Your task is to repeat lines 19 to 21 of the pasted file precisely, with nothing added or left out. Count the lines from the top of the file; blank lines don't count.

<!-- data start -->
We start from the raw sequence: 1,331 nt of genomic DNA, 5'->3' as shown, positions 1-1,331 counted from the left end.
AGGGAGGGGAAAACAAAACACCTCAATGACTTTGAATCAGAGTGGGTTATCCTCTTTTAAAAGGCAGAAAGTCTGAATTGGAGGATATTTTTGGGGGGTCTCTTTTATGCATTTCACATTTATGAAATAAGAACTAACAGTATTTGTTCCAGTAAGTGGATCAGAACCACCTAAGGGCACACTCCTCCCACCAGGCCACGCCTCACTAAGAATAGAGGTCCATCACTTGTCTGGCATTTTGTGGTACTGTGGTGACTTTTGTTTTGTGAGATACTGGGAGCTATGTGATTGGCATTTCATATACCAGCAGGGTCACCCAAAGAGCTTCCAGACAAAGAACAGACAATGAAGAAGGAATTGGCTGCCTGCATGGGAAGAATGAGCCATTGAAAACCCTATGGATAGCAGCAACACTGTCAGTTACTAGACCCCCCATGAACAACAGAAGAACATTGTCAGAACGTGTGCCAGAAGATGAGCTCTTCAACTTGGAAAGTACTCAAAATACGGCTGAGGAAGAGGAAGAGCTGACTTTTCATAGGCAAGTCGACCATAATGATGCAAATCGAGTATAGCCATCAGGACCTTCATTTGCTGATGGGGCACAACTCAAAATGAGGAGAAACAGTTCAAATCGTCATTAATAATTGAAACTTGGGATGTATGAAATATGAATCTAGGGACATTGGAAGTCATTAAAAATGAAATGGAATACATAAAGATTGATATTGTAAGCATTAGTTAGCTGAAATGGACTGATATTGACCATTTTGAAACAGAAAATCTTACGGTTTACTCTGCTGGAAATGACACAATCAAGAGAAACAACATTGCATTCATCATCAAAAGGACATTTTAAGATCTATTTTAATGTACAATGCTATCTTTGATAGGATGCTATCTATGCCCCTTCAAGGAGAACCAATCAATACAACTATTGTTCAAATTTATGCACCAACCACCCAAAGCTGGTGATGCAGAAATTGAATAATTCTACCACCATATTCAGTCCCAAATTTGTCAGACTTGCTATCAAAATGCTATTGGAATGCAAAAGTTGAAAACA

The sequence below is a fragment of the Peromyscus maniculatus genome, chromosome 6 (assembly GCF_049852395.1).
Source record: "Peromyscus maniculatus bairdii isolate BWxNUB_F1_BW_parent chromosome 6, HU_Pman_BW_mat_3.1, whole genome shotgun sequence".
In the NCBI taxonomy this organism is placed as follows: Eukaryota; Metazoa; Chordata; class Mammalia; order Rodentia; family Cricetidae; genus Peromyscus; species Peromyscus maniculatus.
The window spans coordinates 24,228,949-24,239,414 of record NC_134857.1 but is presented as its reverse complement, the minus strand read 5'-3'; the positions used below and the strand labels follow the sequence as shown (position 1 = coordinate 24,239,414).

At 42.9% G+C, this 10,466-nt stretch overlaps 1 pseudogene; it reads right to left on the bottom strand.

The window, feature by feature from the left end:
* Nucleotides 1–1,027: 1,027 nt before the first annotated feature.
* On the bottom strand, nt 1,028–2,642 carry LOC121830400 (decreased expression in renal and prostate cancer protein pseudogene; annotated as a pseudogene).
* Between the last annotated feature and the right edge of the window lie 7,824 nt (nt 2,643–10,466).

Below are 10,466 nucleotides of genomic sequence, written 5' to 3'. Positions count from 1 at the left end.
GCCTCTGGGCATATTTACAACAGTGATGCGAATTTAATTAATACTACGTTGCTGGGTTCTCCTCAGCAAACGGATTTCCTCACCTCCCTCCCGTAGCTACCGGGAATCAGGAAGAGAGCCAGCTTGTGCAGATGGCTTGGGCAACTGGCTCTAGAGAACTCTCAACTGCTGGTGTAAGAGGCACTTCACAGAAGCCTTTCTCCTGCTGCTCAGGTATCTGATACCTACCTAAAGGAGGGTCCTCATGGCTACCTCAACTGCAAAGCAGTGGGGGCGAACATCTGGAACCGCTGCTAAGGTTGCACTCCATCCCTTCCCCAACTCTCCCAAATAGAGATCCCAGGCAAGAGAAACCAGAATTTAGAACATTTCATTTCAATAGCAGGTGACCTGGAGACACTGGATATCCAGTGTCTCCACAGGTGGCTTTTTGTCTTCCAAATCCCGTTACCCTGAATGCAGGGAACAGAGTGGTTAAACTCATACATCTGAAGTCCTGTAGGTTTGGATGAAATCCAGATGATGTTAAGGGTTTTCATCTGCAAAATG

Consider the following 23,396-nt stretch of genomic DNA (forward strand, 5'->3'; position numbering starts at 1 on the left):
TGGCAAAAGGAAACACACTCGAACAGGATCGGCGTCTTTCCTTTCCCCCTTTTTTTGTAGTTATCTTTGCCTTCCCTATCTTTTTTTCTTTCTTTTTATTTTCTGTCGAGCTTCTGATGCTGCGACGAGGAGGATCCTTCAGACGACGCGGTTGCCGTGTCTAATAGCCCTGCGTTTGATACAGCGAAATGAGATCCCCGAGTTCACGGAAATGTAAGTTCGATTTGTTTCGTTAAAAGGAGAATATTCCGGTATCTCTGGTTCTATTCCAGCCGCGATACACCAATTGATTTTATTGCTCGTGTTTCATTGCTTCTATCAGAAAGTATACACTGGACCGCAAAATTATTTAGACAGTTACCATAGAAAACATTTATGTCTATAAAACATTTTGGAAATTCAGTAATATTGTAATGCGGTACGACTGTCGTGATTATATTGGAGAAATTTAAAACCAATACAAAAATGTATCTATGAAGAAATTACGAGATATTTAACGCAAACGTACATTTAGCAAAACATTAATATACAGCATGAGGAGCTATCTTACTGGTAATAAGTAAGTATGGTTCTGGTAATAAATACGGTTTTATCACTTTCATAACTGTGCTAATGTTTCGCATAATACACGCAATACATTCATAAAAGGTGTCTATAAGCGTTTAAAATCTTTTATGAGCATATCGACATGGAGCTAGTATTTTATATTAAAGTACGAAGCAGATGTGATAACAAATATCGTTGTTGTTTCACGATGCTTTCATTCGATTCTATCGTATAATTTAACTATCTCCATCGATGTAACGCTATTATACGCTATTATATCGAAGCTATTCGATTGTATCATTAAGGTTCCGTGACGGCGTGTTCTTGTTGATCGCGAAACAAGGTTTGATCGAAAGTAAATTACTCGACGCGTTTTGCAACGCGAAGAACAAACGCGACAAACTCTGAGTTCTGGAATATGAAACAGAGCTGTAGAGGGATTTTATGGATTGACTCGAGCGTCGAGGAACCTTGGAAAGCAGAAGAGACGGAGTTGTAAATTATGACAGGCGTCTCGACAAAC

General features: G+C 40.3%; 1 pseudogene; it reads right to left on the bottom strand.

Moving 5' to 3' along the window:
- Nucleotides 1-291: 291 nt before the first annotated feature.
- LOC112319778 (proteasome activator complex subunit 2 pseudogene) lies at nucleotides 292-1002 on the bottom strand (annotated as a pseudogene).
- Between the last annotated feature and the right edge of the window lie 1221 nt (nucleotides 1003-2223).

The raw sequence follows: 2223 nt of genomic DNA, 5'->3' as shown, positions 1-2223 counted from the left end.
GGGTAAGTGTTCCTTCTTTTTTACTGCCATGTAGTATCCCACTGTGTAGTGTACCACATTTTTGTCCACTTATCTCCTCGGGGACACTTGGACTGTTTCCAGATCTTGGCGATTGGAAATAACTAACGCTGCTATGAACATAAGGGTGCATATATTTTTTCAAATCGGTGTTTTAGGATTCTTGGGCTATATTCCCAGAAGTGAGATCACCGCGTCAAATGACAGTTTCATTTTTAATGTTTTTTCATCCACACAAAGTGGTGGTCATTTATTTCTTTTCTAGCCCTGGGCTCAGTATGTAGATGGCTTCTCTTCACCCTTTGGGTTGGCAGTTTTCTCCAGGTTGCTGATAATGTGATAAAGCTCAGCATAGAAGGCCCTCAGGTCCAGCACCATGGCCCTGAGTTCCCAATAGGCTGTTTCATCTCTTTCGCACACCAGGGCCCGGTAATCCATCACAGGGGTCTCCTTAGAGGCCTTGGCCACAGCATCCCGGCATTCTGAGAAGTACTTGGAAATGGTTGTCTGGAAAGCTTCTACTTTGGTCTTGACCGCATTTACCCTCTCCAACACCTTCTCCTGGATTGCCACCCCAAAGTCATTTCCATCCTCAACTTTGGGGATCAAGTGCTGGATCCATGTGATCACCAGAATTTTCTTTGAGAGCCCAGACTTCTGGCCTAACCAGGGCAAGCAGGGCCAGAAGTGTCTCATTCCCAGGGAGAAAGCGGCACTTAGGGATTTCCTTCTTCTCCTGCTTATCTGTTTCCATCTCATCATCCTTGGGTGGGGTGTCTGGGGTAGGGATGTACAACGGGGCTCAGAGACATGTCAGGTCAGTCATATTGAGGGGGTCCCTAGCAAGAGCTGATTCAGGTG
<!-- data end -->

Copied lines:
- LOC112319778 (proteasome activator complex subunit 2 pseudogene) lies at nucleotides 292-1002 on the bottom strand (annotated as a pseudogene).
- Between the last annotated feature and the right edge of the window lie 1221 nt (nucleotides 1003-2223).

The raw sequence follows: 2223 nt of genomic DNA, 5'->3' as shown, positions 1-2223 counted from the left end.